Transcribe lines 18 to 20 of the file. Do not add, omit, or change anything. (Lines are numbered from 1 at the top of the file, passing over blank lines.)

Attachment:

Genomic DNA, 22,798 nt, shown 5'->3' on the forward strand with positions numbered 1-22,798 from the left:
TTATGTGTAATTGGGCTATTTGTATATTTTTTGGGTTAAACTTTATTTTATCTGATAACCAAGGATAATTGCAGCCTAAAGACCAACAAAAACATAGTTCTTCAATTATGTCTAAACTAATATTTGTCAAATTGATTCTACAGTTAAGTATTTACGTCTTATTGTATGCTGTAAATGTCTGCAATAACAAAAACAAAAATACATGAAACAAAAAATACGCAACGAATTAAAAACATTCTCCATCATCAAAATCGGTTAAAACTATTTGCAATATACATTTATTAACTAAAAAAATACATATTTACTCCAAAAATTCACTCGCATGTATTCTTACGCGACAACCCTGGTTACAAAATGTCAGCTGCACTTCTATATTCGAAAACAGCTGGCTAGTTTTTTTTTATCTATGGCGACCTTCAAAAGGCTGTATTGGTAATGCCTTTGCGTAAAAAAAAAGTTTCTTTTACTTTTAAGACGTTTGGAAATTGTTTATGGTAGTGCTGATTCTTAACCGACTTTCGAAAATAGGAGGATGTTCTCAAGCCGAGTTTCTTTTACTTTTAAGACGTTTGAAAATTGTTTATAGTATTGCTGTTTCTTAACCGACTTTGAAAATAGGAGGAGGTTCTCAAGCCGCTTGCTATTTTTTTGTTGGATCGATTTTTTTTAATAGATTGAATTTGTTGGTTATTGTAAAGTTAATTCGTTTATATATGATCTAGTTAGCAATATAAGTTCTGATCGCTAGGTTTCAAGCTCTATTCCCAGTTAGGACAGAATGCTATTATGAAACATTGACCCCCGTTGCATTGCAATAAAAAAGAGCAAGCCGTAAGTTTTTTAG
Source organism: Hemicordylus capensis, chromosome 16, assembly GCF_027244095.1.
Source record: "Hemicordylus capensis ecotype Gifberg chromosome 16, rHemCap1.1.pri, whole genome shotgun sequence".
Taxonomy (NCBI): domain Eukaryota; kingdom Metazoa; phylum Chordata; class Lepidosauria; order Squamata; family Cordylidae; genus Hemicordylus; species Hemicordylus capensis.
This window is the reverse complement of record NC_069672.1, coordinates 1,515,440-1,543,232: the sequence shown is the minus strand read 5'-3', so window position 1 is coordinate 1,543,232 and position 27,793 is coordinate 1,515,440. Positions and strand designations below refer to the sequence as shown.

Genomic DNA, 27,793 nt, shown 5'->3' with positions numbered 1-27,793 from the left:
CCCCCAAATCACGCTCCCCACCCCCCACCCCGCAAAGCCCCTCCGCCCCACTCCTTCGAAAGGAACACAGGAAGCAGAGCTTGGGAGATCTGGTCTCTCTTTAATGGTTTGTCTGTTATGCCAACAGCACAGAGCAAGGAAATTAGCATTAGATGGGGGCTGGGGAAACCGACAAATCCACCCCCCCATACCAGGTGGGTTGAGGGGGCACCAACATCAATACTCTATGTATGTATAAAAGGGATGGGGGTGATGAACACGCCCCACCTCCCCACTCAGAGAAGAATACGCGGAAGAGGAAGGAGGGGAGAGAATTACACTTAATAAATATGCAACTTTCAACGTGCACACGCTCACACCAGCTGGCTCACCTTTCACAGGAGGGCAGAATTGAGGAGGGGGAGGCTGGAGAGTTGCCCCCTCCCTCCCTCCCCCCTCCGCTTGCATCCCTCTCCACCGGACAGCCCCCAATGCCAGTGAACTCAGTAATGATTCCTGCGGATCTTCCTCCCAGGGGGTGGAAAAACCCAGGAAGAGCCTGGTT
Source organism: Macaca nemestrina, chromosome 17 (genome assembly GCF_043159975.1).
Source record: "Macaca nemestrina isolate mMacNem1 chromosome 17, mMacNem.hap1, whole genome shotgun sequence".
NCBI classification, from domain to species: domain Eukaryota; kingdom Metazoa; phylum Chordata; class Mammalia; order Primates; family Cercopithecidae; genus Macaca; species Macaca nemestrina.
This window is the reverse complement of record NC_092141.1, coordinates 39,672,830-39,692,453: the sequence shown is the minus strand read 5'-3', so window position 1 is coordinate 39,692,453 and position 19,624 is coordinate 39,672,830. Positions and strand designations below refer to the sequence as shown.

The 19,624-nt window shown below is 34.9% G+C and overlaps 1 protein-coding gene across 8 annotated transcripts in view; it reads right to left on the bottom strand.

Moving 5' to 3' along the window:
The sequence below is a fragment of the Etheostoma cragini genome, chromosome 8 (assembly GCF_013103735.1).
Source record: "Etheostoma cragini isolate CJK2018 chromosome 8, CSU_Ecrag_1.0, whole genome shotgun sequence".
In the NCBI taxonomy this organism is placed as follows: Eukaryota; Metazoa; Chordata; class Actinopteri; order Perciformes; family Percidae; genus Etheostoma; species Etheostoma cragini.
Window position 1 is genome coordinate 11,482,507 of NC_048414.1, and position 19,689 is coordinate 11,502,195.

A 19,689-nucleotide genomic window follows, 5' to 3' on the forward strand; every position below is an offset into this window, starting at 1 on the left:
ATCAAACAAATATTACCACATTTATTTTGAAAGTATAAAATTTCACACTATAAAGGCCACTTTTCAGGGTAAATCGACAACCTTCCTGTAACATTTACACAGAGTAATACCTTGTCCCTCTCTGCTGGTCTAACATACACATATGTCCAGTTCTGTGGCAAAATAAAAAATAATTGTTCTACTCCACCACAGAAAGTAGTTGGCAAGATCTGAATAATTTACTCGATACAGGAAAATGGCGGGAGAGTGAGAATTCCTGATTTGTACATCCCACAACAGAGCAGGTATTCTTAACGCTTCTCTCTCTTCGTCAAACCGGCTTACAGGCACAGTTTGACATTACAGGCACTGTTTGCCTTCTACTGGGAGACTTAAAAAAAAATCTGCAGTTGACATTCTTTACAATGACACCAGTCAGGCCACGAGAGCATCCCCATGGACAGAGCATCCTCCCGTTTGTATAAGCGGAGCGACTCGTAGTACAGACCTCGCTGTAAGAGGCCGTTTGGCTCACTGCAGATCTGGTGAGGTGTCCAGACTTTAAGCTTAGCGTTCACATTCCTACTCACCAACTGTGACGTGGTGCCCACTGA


Window position 1 is genome coordinate 11,482,507 of NC_048414.1, and position 19,689 is coordinate 11,502,195.

A 19,689-nucleotide genomic window follows, 5' to 3' on the forward strand; every position below is an offset into this window, starting at 1 on the left:
ATCAAACAAATATTACCACATTTATTTTGAAAGTATAAAATTTCACACTATAAAGGCCACTTTTCAGGGTAAATCGACAACCTTCCTGTAACATTTACACAGAGTAATACCTTGTCCCTCTCTGCTGGTCTAACATACACATATGTCCAGTTCTGTGGCAAAATAAAAAATAATTGTTCTACTCCACCACAGAAAGTAGTTGGCAAGATCTGAATAATTTACTCGATACAGGAAAATGGCGGGAGAGTGAGAATTCCTGATTTGTACATCCCACAACAGAGCAGGTATTCTTAACGCTTCTCTCTCTTCGTCAAACCGGCTTACAGGCACAGTTTGACATTACAGGCACTGTTTGCCTTCTACTGGGAGACTTAAAAAAAAATCTGCAGTTGACATTCTTTACAATGACACCAGTCAGGCCACGAGAGCATCCCCATGGACAGAGCATCCTCCCGTTTGTATAAGCGGAGCGACTCGTAGTACAGACCTCGCTGTAAGAGGCCGTTTGGCTCACTGCAGATCTGGTGAGGTGTCCAGACTTTAAGCTTAGCGTTCACATTCCTACTCACCAACTGTGACGTGGTGCCCACTGA